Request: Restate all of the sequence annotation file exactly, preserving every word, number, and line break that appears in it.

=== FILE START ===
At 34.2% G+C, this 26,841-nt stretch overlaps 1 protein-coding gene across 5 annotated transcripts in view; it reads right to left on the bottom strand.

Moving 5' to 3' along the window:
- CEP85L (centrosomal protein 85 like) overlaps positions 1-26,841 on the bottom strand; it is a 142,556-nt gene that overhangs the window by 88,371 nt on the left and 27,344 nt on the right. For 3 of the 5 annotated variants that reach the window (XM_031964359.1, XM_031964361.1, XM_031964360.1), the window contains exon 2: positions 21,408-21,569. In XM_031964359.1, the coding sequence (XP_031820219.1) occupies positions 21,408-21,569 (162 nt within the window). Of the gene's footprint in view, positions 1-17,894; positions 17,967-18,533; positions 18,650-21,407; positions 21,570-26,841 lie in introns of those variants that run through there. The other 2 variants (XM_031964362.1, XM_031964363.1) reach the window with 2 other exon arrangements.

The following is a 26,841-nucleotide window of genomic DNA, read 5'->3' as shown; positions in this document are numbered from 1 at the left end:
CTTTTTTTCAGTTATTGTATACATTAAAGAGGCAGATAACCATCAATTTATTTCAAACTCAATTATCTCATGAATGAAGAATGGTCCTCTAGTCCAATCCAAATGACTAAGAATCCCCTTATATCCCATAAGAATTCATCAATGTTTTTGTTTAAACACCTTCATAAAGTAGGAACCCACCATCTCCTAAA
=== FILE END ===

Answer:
At 34.2% G+C, this 26,841-nt stretch overlaps 1 protein-coding gene across 5 annotated transcripts in view; it reads right to left on the bottom strand.

Moving 5' to 3' along the window:
- CEP85L (centrosomal protein 85 like) overlaps positions 1-26,841 on the bottom strand; it is a 142,556-nt gene that overhangs the window by 88,371 nt on the left and 27,344 nt on the right. For 3 of the 5 annotated variants that reach the window (XM_031964359.1, XM_031964361.1, XM_031964360.1), the window contains exon 2: positions 21,408-21,569. In XM_031964359.1, the coding sequence (XP_031820219.1) occupies positions 21,408-21,569 (162 nt within the window). Of the gene's footprint in view, positions 1-17,894; positions 17,967-18,533; positions 18,650-21,407; positions 21,570-26,841 lie in introns of those variants that run through there. The other 2 variants (XM_031964362.1, XM_031964363.1) reach the window with 2 other exon arrangements.

The following is a 26,841-nucleotide window of genomic DNA, read 5'->3' as shown; positions in this document are numbered from 1 at the left end:
CTTTTTTTCAGTTATTGTATACATTAAAGAGGCAGATAACCATCAATTTATTTCAAACTCAATTATCTCATGAATGAAGAATGGTCCTCTAGTCCAATCCAAATGACTAAGAATCCCCTTATATCCCATAAGAATTCATCAATGTTTTTGTTTAAACACCTTCATAAAGTAGGAACCCACCATCTCCTAAA